26

This page indicates that Greek letters can be inserted into Emacs by using M-i. However, Emacs 23.2.1 in a Debian Squeeze variant inserts the "tab" character when M-i is pressed. How can I insert Greek letters such α and β in Emacs?

4

You can use another prefix, like:

(global-set-key (kbd "C-x <ESC> a") "α")
(global-set-key (kbd "C-x <ESC> b") "β")

Or use global-abbrev-table as it's explained on the page you mentioned.

  • Each of the letters required has to be copied and pasted initially though, but otherwise it's a workable solution. – SabreWolfy Apr 17 '12 at 14:11
56

M-x set-input-method RET TeX will allow you to write e.g. \beta to get β, \sum or \Sigma to get Σ etc.

It can be toggled on and off with toggle-input-method, bound to C-\ and C-<.

  • 6
    That's a nice trick! – Daimrod Apr 20 '12 at 6:11
21

You can use ucs-insert bound to C-x8RET to insert any Unicode characters by name or by value.

For example to insert a lambda you can do

  • C-x8RET GREEK SMALL LETTER LAMBDA RET → λ
  • C-x8RET 03bb RET → λ

A tab-completion is also available.

C-x8RET* lambdaTAB will list every unicode characters ended by a lambda.

  • It's called insert-char now. – Rasmus Jul 11 '17 at 10:59
11

You can set your input method to Greek:

M-x set-input-method RET greek

or

C-x RET C-\ greek

(which is the same). To set the input method back press C-\ (toggle-input-method).

  • This is the correct answer, nothing to install, all greek letters available. Nice. – Isaac Dec 11 '18 at 13:55
7

Expanding the answer by @Oleg Pavliv:

To solve this problem once and for all in your .emacs file, you need to choose a key pattern (like M-g + <latin letter>) and a memorizable correspondence table <greek letter> - <latin letter>. I suggest not to invent anything new, but to use the correspondences from the PostScript Symbol encoding. This leads me to the following:

(global-set-key (kbd "M-g a") "α")
(global-set-key (kbd "M-g b") "β")
(global-set-key (kbd "M-g g") "γ")
(global-set-key (kbd "M-g d") "δ")
(global-set-key (kbd "M-g e") "ε")
(global-set-key (kbd "M-g z") "ζ")
(global-set-key (kbd "M-g h") "η")
(global-set-key (kbd "M-g q") "θ")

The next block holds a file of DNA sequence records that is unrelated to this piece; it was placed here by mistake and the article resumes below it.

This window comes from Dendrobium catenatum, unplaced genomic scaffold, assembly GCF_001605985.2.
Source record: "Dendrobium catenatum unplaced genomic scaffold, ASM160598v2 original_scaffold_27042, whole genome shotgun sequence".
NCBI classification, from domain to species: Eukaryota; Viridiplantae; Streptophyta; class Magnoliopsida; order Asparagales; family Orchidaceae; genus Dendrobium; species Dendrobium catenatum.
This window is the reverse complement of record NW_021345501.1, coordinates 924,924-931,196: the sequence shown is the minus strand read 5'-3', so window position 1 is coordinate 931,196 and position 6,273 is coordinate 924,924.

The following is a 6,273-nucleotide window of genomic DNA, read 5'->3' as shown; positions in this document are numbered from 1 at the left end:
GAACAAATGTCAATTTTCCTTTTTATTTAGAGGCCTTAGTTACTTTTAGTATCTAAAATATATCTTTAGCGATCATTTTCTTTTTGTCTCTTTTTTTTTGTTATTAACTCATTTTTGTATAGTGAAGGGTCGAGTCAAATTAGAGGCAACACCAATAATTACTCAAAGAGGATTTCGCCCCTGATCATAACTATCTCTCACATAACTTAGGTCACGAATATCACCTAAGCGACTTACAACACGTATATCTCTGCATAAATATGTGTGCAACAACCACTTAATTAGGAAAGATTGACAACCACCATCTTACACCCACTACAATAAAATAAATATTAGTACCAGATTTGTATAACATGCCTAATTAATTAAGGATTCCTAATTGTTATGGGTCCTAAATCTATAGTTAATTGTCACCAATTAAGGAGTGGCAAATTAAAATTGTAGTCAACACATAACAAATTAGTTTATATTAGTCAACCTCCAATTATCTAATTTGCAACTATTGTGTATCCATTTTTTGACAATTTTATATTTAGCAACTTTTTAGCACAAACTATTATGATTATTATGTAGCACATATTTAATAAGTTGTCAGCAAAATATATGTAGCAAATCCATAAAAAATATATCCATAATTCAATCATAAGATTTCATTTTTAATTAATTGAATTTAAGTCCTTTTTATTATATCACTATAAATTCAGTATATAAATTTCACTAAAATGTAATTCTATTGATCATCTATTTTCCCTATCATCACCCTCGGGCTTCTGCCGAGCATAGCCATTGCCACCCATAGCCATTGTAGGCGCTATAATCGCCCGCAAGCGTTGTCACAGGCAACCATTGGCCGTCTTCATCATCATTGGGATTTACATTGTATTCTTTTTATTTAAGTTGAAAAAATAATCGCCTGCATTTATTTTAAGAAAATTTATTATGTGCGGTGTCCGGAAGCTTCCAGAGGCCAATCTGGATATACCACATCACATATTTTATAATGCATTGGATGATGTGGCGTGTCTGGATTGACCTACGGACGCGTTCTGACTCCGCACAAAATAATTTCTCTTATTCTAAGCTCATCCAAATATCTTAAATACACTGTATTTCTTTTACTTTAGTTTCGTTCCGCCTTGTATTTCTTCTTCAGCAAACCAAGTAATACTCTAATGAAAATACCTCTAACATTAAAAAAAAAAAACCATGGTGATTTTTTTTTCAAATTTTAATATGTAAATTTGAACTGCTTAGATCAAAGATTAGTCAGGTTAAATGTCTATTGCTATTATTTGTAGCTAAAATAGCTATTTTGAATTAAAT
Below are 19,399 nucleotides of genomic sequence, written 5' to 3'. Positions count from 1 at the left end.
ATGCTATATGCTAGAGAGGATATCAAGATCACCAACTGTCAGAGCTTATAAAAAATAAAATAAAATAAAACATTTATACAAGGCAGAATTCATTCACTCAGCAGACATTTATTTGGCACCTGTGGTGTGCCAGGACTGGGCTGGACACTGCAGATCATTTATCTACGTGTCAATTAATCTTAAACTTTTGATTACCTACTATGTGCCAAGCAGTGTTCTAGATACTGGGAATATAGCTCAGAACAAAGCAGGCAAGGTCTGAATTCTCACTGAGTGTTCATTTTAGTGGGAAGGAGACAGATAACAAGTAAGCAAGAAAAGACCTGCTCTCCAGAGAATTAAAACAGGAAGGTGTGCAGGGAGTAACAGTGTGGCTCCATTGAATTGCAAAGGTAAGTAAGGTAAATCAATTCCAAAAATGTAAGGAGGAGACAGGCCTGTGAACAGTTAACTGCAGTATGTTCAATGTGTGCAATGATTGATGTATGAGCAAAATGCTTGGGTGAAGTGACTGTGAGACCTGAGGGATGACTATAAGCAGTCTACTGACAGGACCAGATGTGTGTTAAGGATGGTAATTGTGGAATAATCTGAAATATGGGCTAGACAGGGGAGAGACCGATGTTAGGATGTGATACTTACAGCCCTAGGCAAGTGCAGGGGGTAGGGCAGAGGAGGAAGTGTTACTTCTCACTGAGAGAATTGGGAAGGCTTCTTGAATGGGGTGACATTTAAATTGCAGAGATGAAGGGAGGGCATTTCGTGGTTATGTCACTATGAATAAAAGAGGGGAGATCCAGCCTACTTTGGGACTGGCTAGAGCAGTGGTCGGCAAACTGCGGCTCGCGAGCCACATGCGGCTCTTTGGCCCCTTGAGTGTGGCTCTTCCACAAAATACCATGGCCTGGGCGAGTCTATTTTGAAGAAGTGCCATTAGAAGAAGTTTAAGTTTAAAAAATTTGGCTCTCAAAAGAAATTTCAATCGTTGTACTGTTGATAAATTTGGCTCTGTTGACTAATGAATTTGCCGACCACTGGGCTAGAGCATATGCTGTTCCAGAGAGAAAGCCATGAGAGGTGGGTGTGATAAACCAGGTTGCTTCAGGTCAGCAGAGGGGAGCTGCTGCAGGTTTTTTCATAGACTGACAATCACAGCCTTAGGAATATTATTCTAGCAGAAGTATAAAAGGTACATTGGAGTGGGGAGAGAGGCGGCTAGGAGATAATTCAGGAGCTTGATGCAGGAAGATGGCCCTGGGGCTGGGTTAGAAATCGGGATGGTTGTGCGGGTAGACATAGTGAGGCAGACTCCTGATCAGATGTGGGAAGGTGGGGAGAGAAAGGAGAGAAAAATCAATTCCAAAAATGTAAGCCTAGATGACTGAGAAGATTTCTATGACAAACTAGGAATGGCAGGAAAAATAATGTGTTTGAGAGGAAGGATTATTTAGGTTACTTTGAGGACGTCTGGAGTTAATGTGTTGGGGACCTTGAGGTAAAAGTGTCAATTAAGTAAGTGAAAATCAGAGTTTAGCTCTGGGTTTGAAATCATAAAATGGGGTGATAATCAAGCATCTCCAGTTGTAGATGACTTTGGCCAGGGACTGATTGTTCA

(global-set-key (kbd "M-g i") "ι")
(global-set-key (kbd "M-g k") "κ")
(global-set-key (kbd "M-g l") "λ")
(global-set-key (kbd "M-g m") "μ")
(global-set-key (kbd "M-g n") "ν")
(global-set-key (kbd "M-g x") "ξ")
(global-set-key (kbd "M-g o") "ο")
(global-set-key (kbd "M-g p") "π")
(global-set-key (kbd "M-g r") "ρ")
(global-set-key (kbd "M-g s") "σ")
(global-set-key (kbd "M-g t") "τ")
(global-set-key (kbd "M-g u") "υ")
(global-set-key (kbd "M-g f") "ϕ")
(global-set-key (kbd "M-g j") "φ")
(global-set-key (kbd "M-g c") "χ")
(global-set-key (kbd "M-g y") "ψ")
(global-set-key (kbd "M-g w") "ω")
(global-set-key (kbd "M-g A") "Α")
(global-set-key (kbd "M-g B") "Β")
(global-set-key (kbd "M-g G") "Γ")
(global-set-key (kbd "M-g D") "Δ")
(global-set-key (kbd "M-g E") "Ε")
(global-set-key (kbd "M-g Z") "Ζ")
(global-set-key (kbd "M-g H") "Η")
(global-set-key (kbd "M-g Q") "Θ")
(global-set-key (kbd "M-g I") "Ι")
(global-set-key (kbd "M-g K") "Κ")
(global-set-key (kbd "M-g L") "Λ")
(global-set-key (kbd "M-g M") "Μ")
(global-set-key (kbd "M-g N") "Ν")
(global-set-key (kbd "M-g X") "Ξ")
(global-set-key (kbd "M-g O") "Ο")
(global-set-key (kbd "M-g P") "Π")
(global-set-key (kbd "M-g R") "Ρ")
(global-set-key (kbd "M-g S") "Σ")
(global-set-key (kbd "M-g T") "Τ")
(global-set-key (kbd "M-g U") "Υ")
(global-set-key (kbd "M-g F") "Φ")
(global-set-key (kbd "M-g J") "Φ")
(global-set-key (kbd "M-g C") "Χ")
(global-set-key (kbd "M-g Y") "Ψ")
(global-set-key (kbd "M-g W") "Ω")
  • This is handy, but beware that it will mask the default M-g mapping to mark-paragraph. – Micah Elliott Jan 5 '18 at 21:08
4